When the puck is in your area, you should be on the bottom ready to accept a pass and score a goal. When the puck is not is your area (in the case of the weakside forward where the puck is on the far wall), you should be on the surface getting ready for when the puck returns to your area. While waiting for a puck, you should be almost parallel to slightly ahead of the puck. If you feel you cannot get back to bottom when the puck comes back into your area, sub out.
[Content on Alternating Drops - CF w/ RF & LF - needed here]
An example of a back-picking scenario, occurring near the left wall:
[Content on Weakside Containment Information Needed Here]
In the 3-3 formation, backs line in up in what is called a "Seven" formation. The reason it's called a Seven formation is that it looks just like a seven when the right back has the puck:
The way to run this formation from the back's point of view:
The strong side back (the back on the side of the puck) will be on the bottom helping keep the puck moving forward. The Center Back (or Swing Back) will be between the strong side back and the center of their goal on the surface. The weak side back will be between the swing back and the center of their goal on the surface.
It is important in this formation that the strong side back does not allow the opposing team to beat them towards the wall side. All of the back's support is to the inside, and their closest help (the center back and center forward) is towards the center of the pool. If the strong side back loses the puck towards the wall, it is possible that the center back will not be able to close to the player, and then the play breaks down into a one on one with the weak side back and the opposing player. Not good.
[Insert picture of breakdown when an opposing player gets around strong side back]
If the strong side back loses the puck or comes up for air, the center back should immediately be on the bottom in support. The strong side back should then slide into the position that the center back was at, and when the center back comes up for air, the strong side back would then be on the bottom again in support.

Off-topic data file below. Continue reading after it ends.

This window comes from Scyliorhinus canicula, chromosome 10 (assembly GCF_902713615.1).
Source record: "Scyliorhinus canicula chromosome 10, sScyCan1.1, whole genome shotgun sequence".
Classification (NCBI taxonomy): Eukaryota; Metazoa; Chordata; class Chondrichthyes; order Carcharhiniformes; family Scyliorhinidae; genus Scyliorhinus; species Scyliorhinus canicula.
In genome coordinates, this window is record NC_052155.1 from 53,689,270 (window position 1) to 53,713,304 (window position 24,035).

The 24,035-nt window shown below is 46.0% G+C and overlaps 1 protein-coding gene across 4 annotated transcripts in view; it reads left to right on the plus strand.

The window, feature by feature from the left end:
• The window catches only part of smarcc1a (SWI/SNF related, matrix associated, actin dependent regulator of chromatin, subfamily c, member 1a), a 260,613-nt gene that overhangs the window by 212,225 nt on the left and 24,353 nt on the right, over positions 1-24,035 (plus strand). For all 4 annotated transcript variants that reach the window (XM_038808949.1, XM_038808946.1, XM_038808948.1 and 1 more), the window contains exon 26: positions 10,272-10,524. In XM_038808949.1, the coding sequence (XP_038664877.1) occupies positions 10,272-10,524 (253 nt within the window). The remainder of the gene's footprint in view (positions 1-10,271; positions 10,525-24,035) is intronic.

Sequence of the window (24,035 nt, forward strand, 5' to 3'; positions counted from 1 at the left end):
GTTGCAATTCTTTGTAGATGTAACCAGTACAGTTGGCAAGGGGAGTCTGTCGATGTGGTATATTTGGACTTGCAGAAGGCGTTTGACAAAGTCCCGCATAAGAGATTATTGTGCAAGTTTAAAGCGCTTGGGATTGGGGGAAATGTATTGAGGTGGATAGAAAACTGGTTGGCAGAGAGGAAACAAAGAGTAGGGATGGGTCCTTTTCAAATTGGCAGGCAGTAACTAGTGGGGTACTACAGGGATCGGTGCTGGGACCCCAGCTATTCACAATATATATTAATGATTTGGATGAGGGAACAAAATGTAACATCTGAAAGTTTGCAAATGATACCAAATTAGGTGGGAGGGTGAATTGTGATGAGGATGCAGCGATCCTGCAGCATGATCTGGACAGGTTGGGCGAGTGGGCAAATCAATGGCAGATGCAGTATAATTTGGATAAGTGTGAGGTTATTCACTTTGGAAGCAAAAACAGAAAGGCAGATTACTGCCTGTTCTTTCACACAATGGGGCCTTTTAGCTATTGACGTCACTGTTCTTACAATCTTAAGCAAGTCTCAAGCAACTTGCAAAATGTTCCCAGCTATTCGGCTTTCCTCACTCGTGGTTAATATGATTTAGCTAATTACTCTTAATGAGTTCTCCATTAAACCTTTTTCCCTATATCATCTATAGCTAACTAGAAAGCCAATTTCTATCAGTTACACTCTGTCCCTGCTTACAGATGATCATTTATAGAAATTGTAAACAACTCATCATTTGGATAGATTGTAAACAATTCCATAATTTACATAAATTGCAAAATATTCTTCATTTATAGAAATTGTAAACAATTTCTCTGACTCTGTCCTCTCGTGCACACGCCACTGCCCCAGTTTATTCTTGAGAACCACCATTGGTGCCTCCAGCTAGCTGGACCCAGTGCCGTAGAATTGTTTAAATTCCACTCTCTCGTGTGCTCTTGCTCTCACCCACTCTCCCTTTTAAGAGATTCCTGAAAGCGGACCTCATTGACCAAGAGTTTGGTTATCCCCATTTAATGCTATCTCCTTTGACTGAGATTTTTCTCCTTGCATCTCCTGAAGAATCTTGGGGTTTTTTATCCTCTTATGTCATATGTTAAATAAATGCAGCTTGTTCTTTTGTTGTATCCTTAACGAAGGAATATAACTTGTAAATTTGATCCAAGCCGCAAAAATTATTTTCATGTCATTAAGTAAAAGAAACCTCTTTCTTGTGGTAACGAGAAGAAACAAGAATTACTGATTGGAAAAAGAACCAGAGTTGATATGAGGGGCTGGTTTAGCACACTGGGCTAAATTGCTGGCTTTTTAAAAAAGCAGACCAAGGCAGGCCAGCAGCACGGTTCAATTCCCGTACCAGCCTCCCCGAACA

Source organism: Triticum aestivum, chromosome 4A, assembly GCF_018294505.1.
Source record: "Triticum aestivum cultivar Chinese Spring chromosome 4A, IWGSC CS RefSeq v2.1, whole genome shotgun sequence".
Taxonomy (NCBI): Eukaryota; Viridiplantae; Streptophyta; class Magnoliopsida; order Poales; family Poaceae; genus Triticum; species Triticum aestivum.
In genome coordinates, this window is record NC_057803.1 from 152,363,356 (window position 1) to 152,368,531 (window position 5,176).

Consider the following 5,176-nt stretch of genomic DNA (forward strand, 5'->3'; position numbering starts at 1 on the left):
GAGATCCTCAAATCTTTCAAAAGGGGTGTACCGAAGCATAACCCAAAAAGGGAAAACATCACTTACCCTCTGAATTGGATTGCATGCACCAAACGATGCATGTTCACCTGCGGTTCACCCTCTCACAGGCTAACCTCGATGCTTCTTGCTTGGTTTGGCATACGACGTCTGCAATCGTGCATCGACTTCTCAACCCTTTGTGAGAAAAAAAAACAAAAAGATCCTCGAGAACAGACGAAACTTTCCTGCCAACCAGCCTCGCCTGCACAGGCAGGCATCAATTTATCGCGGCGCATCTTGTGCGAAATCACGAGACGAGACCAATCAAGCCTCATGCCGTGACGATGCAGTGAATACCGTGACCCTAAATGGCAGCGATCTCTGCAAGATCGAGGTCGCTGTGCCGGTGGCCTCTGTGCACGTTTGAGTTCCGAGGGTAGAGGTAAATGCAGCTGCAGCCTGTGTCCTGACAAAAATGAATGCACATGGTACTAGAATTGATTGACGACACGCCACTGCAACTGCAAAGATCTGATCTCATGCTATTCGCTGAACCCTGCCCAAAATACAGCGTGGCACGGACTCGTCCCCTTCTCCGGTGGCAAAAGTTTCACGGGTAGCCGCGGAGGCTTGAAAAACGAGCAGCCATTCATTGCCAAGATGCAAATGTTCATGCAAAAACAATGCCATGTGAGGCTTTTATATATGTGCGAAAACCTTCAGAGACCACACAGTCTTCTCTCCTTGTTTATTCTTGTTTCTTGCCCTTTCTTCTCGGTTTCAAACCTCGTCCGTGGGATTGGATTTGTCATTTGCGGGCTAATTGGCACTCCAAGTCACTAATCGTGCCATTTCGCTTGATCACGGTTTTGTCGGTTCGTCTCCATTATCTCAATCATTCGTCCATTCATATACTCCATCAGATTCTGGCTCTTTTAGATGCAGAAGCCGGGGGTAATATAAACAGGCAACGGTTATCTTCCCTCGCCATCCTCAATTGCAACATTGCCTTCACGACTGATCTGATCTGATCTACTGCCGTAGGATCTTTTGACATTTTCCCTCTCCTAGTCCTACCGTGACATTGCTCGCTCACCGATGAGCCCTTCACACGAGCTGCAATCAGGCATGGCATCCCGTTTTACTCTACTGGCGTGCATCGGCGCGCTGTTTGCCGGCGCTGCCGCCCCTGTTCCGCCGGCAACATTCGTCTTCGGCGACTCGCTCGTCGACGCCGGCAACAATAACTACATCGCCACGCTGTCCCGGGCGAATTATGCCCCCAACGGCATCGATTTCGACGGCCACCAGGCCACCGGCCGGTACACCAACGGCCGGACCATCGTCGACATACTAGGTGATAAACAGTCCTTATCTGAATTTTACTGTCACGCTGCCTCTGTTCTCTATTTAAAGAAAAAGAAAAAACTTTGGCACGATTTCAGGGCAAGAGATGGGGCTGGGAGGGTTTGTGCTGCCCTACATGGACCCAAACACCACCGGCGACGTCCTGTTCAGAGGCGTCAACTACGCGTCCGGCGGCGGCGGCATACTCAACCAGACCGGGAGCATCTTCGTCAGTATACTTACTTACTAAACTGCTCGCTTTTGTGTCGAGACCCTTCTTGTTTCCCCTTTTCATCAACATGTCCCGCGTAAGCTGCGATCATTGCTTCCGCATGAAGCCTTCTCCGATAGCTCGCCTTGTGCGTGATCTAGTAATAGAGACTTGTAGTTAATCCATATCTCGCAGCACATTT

If the puck is keeping in relatively the same spot, the weak side back should be floating on the surface the whole time, watching for the puck to swing to his side, or watching for the time when someone beats both the strong and center back. Good cycling is vital to keeping possession and moving the puck forward.
If the puck should swing from one side to the other, it’s the weak and center back’s responsibility to make sure the puck does not advance. In an ideal world, the weak back immediately goes to the bottom and swims into the play once the puck crosses to his side of the pool, the center goes in behind the weak back for support, and the strong back goes to the surface in the back of the formation. Now, the “weak” back has become the strong back, and the “strong” back has become the weak side back.
All of backs should be in a straight line between the puck, and the center of their own goal.
If the strong side back looked back towards the center of his goal, he should see the swing back and weak side back in a perfect line towards the goal. Or, when the weak side back looks towards the strong side back, the swing back should be in a direct line between the two players.
Why do you do this? If an opposing player gets past the a back on the way to the goal, the other two backs are directly behind the back who was beaten, in line with the goal to defend next.
<-- Underwater Hockey Zones Scenario Alignments In A 3-3 -->